Complete News World

Astronomy: How a huge bubble formed around the sun

Astronomy: How a huge bubble formed around the sun

team around Kathryn Zucker From the Harvard-Smithsonian Center for Astrophysics (USA), with the help of new data from the space telescope “Gaia” The European Space Agency (ESA) has reconstructed the recent history and structure of the Milky Way with much greater accuracy than before.

The result is a complete 3D visualization of a file local bubble Including the team in “Nature” magazine mentioned. This is filled with a hot, low-density gas, surrounded by an envelope of cold, neutral gas. All new young stars in our galactic environment are forming and forming at these edges.

The history of the local bubble began about 14 million years ago when about 15 supernovae occurred over a period of several million years. During these cosmic events, extremely massive stars explode at the end of their lifespan. He explained that “the last of these star explosions occurred about two million years ago.” Joao Alves of the Institute of Astrophysics at the University of Vienna, one of the study’s authors.

The sun is in the center

Due to the massive explosions of stars, the surrounding interstellar gas was pushed out and the local bubble was created. Gas condensed at the edges and molecular clouds formed, in which stars could finally form. There are seven known and well-discovered regions of star formation on the outer surface of the bubble.

Alves asserted that it was a “coincidence” that the Sun is currently located roughly exactly in the middle of the local bubble. In the first supernovae that led to the formation of the cavity, the Sun was still a long way off. “But about five million years ago, the galactic orbit of our sun drove our solar system straight into the local bubble. We are now sitting roughly exactly in the middle of it.”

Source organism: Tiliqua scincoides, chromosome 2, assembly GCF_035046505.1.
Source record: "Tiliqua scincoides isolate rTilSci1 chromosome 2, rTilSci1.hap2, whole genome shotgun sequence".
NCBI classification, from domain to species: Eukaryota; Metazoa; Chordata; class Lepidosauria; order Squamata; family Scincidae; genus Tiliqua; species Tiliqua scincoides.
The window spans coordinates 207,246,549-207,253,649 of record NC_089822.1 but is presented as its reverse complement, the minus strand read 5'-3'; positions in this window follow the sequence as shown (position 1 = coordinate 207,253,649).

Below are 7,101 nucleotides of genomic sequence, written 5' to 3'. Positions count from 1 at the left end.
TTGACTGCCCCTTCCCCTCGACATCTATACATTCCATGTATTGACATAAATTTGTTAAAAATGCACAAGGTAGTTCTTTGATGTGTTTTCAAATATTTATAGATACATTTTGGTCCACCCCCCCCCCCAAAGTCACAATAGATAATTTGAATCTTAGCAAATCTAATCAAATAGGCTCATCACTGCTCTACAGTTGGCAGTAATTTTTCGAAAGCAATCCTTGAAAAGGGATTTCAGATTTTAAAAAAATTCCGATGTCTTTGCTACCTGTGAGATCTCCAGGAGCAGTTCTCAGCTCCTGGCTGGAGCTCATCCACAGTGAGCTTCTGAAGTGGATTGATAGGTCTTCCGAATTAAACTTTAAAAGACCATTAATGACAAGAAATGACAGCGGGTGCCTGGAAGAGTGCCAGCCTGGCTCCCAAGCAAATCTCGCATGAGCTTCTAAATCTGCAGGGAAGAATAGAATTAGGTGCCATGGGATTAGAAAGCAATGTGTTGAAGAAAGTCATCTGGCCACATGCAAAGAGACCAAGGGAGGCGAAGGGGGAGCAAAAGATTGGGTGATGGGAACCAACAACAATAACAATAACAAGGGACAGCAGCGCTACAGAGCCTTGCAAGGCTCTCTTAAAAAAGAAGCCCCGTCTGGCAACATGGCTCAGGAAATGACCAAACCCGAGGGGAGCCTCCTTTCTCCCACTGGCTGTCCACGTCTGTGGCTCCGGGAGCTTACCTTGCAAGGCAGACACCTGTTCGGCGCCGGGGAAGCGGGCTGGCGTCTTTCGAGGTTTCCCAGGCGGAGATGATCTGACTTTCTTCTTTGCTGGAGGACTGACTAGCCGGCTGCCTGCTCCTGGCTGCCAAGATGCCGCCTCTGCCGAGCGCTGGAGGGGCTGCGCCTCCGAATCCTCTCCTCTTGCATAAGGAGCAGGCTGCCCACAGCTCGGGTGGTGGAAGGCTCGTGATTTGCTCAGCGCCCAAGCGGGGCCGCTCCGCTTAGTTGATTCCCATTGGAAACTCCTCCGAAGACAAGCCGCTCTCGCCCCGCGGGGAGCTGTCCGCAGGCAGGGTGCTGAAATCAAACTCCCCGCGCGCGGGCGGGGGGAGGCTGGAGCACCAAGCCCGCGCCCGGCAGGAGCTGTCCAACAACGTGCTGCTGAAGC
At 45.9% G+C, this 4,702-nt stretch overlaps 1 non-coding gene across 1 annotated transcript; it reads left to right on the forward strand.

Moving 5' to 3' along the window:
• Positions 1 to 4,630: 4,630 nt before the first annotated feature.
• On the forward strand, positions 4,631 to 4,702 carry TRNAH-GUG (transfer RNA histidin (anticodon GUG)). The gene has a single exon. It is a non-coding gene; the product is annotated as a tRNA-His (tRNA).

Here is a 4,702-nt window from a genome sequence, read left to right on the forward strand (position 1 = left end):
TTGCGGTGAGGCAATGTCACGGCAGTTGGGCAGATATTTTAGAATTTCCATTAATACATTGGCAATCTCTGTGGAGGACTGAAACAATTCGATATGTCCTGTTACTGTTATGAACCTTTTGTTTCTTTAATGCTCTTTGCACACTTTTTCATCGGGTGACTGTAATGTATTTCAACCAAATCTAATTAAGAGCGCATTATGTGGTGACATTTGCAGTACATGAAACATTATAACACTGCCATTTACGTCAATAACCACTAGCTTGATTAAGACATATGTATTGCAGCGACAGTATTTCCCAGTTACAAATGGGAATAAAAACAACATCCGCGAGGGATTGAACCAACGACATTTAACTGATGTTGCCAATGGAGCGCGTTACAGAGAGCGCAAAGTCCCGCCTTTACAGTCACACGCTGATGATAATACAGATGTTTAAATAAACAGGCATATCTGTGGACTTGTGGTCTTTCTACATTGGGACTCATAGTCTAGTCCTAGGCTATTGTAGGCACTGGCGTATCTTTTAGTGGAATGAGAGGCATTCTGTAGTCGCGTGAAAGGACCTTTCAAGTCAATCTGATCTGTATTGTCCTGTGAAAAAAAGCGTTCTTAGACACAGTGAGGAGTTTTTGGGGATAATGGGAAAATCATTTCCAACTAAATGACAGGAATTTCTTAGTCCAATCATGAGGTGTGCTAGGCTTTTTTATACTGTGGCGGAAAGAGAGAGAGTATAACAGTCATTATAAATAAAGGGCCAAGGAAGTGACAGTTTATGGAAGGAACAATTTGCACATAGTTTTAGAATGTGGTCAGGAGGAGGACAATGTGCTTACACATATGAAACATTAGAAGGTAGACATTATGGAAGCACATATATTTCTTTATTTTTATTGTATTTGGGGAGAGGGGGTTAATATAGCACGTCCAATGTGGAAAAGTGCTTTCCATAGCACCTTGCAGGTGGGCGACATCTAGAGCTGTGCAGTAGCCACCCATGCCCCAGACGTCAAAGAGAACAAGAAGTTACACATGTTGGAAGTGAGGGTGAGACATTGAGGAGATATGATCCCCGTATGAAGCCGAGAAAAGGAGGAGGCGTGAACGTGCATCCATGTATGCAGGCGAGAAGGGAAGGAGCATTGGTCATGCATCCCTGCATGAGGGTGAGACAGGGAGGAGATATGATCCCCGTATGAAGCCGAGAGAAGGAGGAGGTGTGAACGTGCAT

See also  Caves as a source of knowledge for NASA

Out of the bubble in five million years

Since the cavity will not expand indefinitely — the expansion has already lost its momentum and settled at a relatively constant speed of six to seven kilometers per second — Elvis estimates that our solar system will leave the bubble again in about another five million years. “It will also depend on how many massive stars close to the Sun will explode during this time – there will certainly be a few, like Antares in the heart of the constellation Scorpius,” said the astrophysicist.

Alves asserts that Earth must have gone through and survived many of these bubbles since it formed about 4.5 billion years ago. The question is always what effect will this have on the planet. “Depending on how close we got to a true supernova in the past, the outcome could range from a beautifully bright new star in the sky to a mass extinction.”

Perforated as Emmentaler

Statistically speaking, it is highly unlikely that the Sun would be at the center of such a large bubble if such structures were rare in the Milky Way, scientists assert. So they hypothesize that such bubbles play an important role in galaxies like the Milky Way and that these bubbles are pierced like Emmental.

They are generated from dying stars in supernovae, and new stars can appear over and over at the edges of bubbles. In the next step, the scientists want to measure all the interstellar bubbles within the band, thus obtaining a complete 3D visualization of the structure.

See also  Is life possible on the planet Mercury? The research team makes an important discovery